Here’s What Lt. Dan Choi + Robin McGehee Did Completely Right. And What Went Horribly Wrong

With Lt. Dan Choi still in jail, reportedly without a phone call, and five activists arrested at the San Francisco office of Nancy Pelosi, the coin is still spinning in the air as to whether today’s bi-coastal demonstrations were a success. Let’s break everything down, shall we?

Choi and Cap. Jim Pietrangelo chained themselves to the White House fence and were arrested; Get Equal’s Robin McGehee was taken in custody (and has since been released with a $35 fine) beforehand; and Get Equal’s members in San Francisco and D.C., who stormed Pelosi’s office, face their own criminal actions. Is this what organizers expected to happen? Well they certainly anticipated it: Part of their ultimatum was their promise not to leave until their demands were met or they were arrested. In all three situations, the latter scenario won out.

But today’s events were remarkable. Not just because of the publicity storm, but because America’s LGBT community was finally given tangible evidence that there is more to activism than donating to the Human Rights Campaign.

So what went well today? And what went terribly wrong?

Kathy Griffin’s star power was exploited, then dumped. The real reason the Human Rights Campaign got anyone to care about its little rally in D.C. — in front of City Hall, no less, and not the White House or the Capitol Building — was because Kathy Griffin was a part of it. The gays love her, and so does the media. But it wasn’t a one-way transaction. Kathy was there to film the “issues episode” of her upcoming season of My Life on the D-List. Her cameras were rolling, and HRC was on board with giving Bravo full control over the event. Which meant that when Dan Choi took the stage after Kathy, he had the audience’s attention, and perhaps Bravo’s camera guys. But to reserve the element of surprise, he didn’t coordinate his White House handcuffing with her or Solmonese prior to joining Griffin on stage. Which means that when he left the HRC rally, Kathy was ostensibly confused as to whether this was part of the official plan. She opted to stay behind, with HRC’s Joe Solmonese, to take pictures and get more B-roll. Instead, she missed the real action at the White House, and so did her cameras. Alas, that might mean no footage of Choi’s efforts on Bravo.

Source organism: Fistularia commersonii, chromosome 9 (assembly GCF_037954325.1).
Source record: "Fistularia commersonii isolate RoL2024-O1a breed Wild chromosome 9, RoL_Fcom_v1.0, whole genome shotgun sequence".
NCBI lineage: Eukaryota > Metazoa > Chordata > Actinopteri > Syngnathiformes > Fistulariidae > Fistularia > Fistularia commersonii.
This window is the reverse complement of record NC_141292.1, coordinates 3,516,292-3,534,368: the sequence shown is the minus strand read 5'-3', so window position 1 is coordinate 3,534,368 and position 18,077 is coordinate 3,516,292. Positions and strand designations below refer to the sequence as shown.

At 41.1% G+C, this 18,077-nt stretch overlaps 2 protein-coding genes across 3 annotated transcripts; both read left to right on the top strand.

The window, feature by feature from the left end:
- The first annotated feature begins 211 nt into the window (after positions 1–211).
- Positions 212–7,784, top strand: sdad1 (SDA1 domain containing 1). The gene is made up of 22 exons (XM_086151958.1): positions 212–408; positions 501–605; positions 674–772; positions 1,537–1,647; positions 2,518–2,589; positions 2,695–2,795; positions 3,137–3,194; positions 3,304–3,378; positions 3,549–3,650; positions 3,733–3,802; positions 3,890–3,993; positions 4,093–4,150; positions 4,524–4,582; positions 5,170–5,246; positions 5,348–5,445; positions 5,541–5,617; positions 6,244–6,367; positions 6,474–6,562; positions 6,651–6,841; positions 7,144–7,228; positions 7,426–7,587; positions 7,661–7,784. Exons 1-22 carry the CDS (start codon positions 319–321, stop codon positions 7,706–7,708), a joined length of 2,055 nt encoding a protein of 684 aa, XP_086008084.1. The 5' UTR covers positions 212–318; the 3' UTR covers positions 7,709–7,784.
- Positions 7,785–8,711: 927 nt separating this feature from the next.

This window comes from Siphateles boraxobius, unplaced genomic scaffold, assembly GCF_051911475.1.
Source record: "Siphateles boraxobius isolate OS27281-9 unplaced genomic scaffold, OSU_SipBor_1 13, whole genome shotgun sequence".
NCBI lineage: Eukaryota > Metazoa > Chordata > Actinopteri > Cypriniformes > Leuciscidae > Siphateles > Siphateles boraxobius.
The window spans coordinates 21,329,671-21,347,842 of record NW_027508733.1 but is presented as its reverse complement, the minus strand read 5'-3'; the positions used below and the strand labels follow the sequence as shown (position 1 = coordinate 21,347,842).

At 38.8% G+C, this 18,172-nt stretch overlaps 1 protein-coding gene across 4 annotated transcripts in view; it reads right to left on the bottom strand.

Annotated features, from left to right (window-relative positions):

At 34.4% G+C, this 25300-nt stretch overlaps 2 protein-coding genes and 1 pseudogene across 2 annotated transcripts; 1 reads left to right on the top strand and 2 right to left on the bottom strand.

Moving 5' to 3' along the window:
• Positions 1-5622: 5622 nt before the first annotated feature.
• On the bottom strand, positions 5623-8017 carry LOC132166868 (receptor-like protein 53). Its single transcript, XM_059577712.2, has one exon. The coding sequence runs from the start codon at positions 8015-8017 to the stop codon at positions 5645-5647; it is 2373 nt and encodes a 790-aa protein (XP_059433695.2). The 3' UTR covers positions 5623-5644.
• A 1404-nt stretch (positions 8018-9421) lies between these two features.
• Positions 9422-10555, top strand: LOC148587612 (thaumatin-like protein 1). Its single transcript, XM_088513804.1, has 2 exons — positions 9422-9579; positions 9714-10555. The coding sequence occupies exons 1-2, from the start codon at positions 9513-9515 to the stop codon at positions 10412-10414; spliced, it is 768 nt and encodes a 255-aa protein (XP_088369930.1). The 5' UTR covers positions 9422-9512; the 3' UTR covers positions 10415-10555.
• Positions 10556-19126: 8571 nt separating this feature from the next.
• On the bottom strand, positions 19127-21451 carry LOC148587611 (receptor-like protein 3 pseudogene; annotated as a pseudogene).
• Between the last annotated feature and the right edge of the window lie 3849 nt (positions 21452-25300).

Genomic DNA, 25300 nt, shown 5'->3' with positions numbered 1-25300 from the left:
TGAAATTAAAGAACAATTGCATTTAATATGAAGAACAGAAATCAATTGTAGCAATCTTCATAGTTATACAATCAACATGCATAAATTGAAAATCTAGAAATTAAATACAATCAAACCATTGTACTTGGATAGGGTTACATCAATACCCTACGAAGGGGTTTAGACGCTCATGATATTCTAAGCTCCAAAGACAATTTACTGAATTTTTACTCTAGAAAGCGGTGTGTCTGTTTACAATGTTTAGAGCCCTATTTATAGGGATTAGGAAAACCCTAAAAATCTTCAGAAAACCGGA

The media wasn’t notified ahead of time. Much of the Twitter gabbing during Choi’s arrest centered on the lack of coverage from CNN, MSNBC, and Fox News as the rally as happening in real time. Why weren’t any of them reporting on Choi’s protest? Because they weren’t notified about it ahead of time. Cable news operates this way: If there is no video, there is no story. Sure, Wolf Blitzer can insert a “this just in” as he relays what he hears in his IFB, but unless they’ve got tape or a live feed, producers will not put it on the air. That’s how it works. And without advanced notice, they had zero time to coordinate the ordeal of getting a satellite truck in position, and a cameraman and reporter on the scene. Unfortunately, for events that are supposed to generate attention, not notifying the media represents a major oversight.

But they had a great two-pronged approach. First came the shock: Choi marching to the White House fence. Then the awe: Within hours everybody was notified that Get Equal was taking to Pelosi’s offices in SF and DC. If journalists were just getting wind of the first melee, they now had a secondary story to jump on.

They hijacked HRC’s rally. Normally we wouldn’t commend a group for taking over another organization’s event. That’s just rude, and it’s like, plan your own shindig, jerks. But HRC wastes millions of its donors’ dollars every year, so if anyone is going to make a HRC rally effective, it’ll be a third party. One with balls. Like Get Equal. From this HRC statement, it appears Choi wasn’t even supposed to speak at all, and instead, through a relationship with Solmonese, secured a chance to take the mic at the last minute: “There’s been some confusion about Lt. Dan Choi’s role in the rally. As Joe Solmonese was walking to the stage, Lt. Choi asked Joe if he could have a speaking role. Joe explained that it wasn’t his sole decision to make on the spot given that there was already an established program that included Kathy Griffin, other organization and veterans. After Choi then spoke with Kathy Griffin, she agreed to bring him up on stage and speak to the crowd during her remarks. Lt. Choi in his speech called on the crowd to march on the White House. Joe Solmonese along with Eric Alva and others felt it was important to stay and engage those at the rally in ways they can continue building the pressure needed for repeal. This does nothing to diminish the actions taken by Lt. Choi and others. This is the nature of social change and everyone has a role to play.” (Robin McGehee reportedly asked Joe Solmonese if she could take part in the rally, but was rebuffed; it was Kathy and Bravo’s rally, she was supposedly told.) But what was supposed to be a camera op for HRC and Bravo became the mere launching pad for Choi’s stunt. Nobody will remember the HRC rally for anything other than Choi taking it over. They got Kanye’d.